Public health information cannot always be trusted, because there is often inaccurate reporting, and geopolitics that surround infectious disease. In a disease-ridden world, trustworthy health alerts, travel advisories, and recommendations - such as those produced by WorldAware - can make a significant difference to individual travelers and to a company’s bottom line.
Impact of Globalization
Infectious diseases are caused by bacteria, viruses, parasites, and fungi. A person’s proximity to any of these infectious agents is a critical factor in the transmission and spread of infectious disease. As a result, time and distance serve as natural protective barriers against infectious disease. However, due to globalization and modern modes of transportation of both people and goods, distance and time offer progressively less protection against the spread of infectious disease. Rather, infectious disease poses an ever-increasing danger to the health and well-being of people around the world. As the saying goes, diseases are just a plane flight away. In response to this threat, national and intergovernmental organizations have developed various policies and regulations in an attempt to prevent and control the spread of these illnesses.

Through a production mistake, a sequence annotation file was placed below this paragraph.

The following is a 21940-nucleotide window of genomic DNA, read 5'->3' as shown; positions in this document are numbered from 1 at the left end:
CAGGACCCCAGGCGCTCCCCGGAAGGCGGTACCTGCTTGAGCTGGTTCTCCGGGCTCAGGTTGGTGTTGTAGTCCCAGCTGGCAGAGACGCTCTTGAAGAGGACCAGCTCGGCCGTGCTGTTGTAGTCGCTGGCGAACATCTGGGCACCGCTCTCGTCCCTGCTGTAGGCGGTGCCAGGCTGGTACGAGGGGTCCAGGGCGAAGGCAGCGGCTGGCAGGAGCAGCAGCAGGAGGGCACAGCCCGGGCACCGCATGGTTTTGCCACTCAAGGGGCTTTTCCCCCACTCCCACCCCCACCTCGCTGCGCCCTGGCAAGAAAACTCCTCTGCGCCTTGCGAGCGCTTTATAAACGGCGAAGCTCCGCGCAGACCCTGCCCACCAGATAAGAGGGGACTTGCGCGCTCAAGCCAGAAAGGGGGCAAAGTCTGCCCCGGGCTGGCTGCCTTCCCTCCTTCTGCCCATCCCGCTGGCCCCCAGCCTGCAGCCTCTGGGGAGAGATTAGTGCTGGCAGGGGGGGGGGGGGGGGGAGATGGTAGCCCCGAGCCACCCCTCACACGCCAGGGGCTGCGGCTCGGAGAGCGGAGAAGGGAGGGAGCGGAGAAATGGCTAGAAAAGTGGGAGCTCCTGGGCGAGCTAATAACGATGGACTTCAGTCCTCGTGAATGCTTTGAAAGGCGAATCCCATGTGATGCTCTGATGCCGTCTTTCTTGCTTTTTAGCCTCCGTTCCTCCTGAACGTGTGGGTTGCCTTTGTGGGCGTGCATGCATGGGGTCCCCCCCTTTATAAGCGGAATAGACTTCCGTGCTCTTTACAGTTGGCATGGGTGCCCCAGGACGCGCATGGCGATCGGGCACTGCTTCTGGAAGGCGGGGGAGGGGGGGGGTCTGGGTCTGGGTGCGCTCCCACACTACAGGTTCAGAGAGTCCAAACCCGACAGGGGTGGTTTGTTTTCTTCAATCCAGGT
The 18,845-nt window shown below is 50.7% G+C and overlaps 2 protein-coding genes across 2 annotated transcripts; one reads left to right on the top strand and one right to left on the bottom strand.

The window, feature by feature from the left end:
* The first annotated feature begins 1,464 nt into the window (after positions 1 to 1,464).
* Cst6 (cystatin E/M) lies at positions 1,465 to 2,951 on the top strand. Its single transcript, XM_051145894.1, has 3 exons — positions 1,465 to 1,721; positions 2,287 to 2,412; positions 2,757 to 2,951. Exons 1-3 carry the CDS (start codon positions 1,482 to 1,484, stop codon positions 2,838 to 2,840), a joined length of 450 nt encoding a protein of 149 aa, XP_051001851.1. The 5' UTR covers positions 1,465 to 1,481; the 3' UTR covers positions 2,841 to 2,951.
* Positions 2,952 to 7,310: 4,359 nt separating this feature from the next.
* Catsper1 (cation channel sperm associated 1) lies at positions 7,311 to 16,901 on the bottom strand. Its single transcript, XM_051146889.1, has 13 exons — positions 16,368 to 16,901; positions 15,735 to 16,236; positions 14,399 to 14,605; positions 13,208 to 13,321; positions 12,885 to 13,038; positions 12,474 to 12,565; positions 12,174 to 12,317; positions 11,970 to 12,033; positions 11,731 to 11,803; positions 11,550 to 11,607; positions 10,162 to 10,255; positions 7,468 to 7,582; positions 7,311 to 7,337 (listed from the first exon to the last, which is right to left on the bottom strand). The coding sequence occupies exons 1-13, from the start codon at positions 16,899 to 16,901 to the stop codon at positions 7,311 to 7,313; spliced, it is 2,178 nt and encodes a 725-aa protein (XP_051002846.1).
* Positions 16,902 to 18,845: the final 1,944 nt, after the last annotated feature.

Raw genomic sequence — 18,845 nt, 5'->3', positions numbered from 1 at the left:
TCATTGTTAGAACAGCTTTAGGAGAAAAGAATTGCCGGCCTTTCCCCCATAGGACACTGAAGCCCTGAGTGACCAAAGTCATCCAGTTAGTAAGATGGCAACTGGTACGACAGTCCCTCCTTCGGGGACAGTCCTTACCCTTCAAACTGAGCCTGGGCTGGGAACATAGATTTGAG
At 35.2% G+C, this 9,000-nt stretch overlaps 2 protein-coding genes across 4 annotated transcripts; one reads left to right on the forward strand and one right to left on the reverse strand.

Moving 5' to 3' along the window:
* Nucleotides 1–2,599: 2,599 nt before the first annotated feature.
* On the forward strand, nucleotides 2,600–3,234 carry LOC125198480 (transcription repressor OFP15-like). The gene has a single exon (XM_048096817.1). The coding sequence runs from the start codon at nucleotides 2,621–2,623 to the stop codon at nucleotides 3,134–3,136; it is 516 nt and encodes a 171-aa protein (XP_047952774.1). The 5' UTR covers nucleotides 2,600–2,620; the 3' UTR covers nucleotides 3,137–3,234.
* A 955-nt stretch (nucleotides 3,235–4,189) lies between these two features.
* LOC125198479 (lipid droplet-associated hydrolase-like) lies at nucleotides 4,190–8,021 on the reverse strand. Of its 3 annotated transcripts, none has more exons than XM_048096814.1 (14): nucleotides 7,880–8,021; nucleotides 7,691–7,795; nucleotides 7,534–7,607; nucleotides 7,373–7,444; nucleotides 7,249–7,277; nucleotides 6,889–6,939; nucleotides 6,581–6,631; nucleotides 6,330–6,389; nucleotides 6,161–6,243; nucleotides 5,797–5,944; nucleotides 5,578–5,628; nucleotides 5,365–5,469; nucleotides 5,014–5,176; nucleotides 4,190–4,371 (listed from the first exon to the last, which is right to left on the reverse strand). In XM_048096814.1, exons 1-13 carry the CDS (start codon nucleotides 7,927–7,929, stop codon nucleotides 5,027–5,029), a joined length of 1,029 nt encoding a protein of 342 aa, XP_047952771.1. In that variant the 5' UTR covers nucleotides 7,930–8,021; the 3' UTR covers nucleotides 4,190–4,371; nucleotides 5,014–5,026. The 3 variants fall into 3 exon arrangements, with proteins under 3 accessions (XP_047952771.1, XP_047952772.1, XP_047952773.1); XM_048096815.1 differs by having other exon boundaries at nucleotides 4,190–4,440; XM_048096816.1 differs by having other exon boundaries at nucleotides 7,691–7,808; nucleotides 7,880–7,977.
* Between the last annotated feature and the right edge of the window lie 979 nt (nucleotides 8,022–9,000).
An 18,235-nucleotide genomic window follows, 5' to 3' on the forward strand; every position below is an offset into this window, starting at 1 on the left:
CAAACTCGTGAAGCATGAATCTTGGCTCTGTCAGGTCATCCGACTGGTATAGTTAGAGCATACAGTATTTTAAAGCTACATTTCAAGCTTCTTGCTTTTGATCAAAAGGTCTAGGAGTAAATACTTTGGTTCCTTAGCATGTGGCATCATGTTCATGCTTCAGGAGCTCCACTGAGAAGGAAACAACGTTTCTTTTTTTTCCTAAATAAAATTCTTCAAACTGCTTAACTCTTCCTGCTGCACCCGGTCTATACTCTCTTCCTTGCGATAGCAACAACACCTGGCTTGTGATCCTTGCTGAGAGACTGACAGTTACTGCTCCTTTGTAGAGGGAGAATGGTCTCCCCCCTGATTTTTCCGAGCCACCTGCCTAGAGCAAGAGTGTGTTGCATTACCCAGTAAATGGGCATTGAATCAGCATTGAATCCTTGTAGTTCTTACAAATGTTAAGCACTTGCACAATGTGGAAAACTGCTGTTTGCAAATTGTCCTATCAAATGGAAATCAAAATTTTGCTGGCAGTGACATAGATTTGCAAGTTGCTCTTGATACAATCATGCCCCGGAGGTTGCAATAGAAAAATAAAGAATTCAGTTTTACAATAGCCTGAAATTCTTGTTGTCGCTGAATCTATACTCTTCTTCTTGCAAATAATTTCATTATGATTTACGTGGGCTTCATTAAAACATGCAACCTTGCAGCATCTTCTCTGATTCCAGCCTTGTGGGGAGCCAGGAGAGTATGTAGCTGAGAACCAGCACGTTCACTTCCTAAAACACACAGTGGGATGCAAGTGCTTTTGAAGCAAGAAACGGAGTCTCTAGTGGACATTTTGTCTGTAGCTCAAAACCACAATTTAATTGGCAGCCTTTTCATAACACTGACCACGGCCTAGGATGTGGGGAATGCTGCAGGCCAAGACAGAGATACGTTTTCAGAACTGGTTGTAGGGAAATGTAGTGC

Global Infectious Disease Governance and Policy Have a Long Way to Go
Out of necessity, the approaches used by governments to control the international spread of infectious disease have evolved alongside increasing globalization. The traditional method used by governments to control the spread of infectious disease has a core focus on national sovereignty. Under this approach, border regulation is used as the primary barrier to prevent the importation of infectious disease. Examples include importation (trade) restrictions and quarantines. Due to the exponential growth of globalization during the 19th and early 20th century, though, this approach started to fall out of favor. Countries began to realize that border regulations imposed by other countries negatively impacted their own economy by obstructing the movement of capital, goods, and people. As a result, national and international regulations and policies were developed to prevent unnecessary interference with global trade and travel.